I got this stack from my local library.

I won’t linger on the technical details as Drew covers them thoroughly, but so far I’ve finished two books and am almost done with a third. My leaf gel prints filled up one book by themselves.

It’s fun to make covers for my books.

Tickets and pamphlets from my trip to Spain combined with paper scraps are featured here. The grid paper lined an envelope our credit card company mailed us.

Magazine pages and collage leftovers

I start a fresh page or add to an existing one whenever I get stuck on my current quilting struggle, and find creating something in 30 minutes or less with paper and a glue stick boosts my mood. Then I’m able to return to the slog in a better frame of mind.

I’m linking to Off The Wall Fridays.

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Filed under collage, In Process, mixed media, Techniques

Another Stash

So far my goal to not buy fabric is holding up well and I’ve been patting myself on the back for my restraint. I don’t count fabric I’m given as that’s simply recycling. Then I look around my studio and notice that I have substituted mixed media supplies for fabric accumulation. Oh dear.

It began with paint and a bit of glue. I already had fabric paint, but I got serious about decent acrylic paint for gelli printing. Since different collage artists use different glues I added several types to my stash to see if I liked them better than matte medium. Then of course I needed different types of paper (sulfite, mixed media, watercolor, bristol.) Followed by markers – Posca, india ink, Stabilo; I had inherited colored pencils and an assortment of drawing pencils, but found I needed markers that could work on different surfaces. And speaking of surfaces, I learned about white, black and clear gessos; and what they could do. Then came good watercolors and good watercolor brushes. Supply accumulation was somewhat easy on my purse as my family was happy to give me Dick Blick gift cards and I was happy to use them. Also, a friend generously shared her extras with me.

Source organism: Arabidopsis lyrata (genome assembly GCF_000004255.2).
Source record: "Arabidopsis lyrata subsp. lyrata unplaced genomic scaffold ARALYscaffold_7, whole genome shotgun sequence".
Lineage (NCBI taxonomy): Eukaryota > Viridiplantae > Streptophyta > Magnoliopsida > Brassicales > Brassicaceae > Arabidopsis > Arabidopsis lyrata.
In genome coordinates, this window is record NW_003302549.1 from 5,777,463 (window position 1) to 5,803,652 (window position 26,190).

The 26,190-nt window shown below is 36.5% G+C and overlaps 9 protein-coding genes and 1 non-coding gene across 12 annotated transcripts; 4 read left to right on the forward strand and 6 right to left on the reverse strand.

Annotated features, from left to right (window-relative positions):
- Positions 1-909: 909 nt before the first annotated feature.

By this time I had swapped a small chest of drawers for rolling supply carts, and built up a stash of collage papers. Some are paintings and prints that aren’t works of art but are starting points for more work. Others are old books and music scores to print on and children’s board books to use as journals. I scrutinize all our mail for collage possibilities.

I also have magazine holders filled with fodder.

I found there are whole classes devoted to creating collage fodder. That’s one area I don’t need help with as fodder creation is the easy part. The good thing about paint and collage is that the work goes fast; the bad thing is it can go wrong really fast. Of course painting or pasting over such areas is easier than ripping out seams as long as you let the paint dry enough.

My latest mixed media forays attempt to blend fabric with paper. I enjoy all the work on paper, but so far I don’t think the compositions are as strong as my fabric work. Of course I haven’t been at it as long.

Bottom layer is a thermofax print, next layer is book page with watercolor and bits from a gelli print, next layer is fabric scraps from a curtain, final layer is markers and colored pencils

I’m linking to Off The Wall Friday.

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Paper Work